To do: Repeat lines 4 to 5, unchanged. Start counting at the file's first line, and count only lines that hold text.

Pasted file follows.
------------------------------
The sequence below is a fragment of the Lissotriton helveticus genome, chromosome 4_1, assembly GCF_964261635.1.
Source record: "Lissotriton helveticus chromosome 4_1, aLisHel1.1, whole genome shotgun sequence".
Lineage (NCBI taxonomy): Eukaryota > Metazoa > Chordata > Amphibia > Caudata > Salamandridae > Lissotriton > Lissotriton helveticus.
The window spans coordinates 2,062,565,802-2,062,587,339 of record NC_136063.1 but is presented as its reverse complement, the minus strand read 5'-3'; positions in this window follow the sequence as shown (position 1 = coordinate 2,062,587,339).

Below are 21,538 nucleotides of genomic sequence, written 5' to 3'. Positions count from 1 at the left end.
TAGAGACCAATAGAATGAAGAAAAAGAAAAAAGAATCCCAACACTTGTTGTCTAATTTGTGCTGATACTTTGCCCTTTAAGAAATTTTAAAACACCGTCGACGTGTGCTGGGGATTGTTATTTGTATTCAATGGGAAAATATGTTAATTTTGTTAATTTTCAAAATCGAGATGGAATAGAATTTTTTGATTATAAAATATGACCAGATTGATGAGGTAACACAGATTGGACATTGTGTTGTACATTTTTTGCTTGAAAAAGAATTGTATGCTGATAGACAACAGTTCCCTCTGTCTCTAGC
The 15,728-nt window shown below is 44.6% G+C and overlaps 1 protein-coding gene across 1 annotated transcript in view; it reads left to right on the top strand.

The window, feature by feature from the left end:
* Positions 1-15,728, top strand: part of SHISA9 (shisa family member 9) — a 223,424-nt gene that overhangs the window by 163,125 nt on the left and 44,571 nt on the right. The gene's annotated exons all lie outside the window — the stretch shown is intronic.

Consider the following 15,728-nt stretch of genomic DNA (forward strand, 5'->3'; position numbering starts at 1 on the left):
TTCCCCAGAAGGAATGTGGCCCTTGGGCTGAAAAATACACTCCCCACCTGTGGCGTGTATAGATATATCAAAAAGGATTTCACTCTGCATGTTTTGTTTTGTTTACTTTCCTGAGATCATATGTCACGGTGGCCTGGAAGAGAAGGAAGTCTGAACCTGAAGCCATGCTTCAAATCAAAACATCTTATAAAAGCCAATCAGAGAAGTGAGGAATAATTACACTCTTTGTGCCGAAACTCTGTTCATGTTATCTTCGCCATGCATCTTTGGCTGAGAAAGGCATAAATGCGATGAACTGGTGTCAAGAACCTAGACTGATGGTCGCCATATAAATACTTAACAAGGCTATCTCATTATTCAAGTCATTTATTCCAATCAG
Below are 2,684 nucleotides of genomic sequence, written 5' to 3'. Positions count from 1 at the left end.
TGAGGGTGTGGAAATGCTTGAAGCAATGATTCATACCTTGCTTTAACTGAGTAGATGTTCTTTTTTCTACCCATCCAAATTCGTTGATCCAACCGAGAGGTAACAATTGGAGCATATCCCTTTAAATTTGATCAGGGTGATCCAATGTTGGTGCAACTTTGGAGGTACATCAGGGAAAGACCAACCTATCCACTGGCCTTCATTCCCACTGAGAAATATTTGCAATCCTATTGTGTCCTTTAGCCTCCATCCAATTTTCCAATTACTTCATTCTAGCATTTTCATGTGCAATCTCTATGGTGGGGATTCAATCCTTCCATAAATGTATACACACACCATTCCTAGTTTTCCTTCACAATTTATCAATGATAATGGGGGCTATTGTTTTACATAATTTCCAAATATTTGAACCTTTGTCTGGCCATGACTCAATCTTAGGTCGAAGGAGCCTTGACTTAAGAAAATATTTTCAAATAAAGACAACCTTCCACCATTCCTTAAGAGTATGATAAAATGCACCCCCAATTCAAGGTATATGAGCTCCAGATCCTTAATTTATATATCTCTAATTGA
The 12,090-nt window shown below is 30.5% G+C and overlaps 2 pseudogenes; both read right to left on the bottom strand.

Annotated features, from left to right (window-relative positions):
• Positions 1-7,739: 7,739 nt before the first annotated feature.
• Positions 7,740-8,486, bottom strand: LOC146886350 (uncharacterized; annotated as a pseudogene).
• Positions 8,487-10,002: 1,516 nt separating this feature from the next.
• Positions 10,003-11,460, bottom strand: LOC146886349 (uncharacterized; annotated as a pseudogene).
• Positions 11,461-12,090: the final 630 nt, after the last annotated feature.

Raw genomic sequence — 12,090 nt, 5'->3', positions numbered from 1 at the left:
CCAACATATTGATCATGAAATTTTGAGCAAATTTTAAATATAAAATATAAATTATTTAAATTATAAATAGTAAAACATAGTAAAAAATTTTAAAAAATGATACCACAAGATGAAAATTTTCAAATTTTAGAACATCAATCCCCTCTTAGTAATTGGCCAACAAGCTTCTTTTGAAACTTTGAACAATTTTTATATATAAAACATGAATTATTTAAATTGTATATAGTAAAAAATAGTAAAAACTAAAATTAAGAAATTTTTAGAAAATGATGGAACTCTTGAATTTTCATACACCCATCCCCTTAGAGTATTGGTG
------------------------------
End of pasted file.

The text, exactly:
The window spans coordinates 2,062,565,802-2,062,587,339 of record NC_136063.1 but is presented as its reverse complement, the minus strand read 5'-3'; positions in this window follow the sequence as shown (position 1 = coordinate 2,062,587,339).

Below are 21,538 nucleotides of genomic sequence, written 5' to 3'. Positions count from 1 at the left end.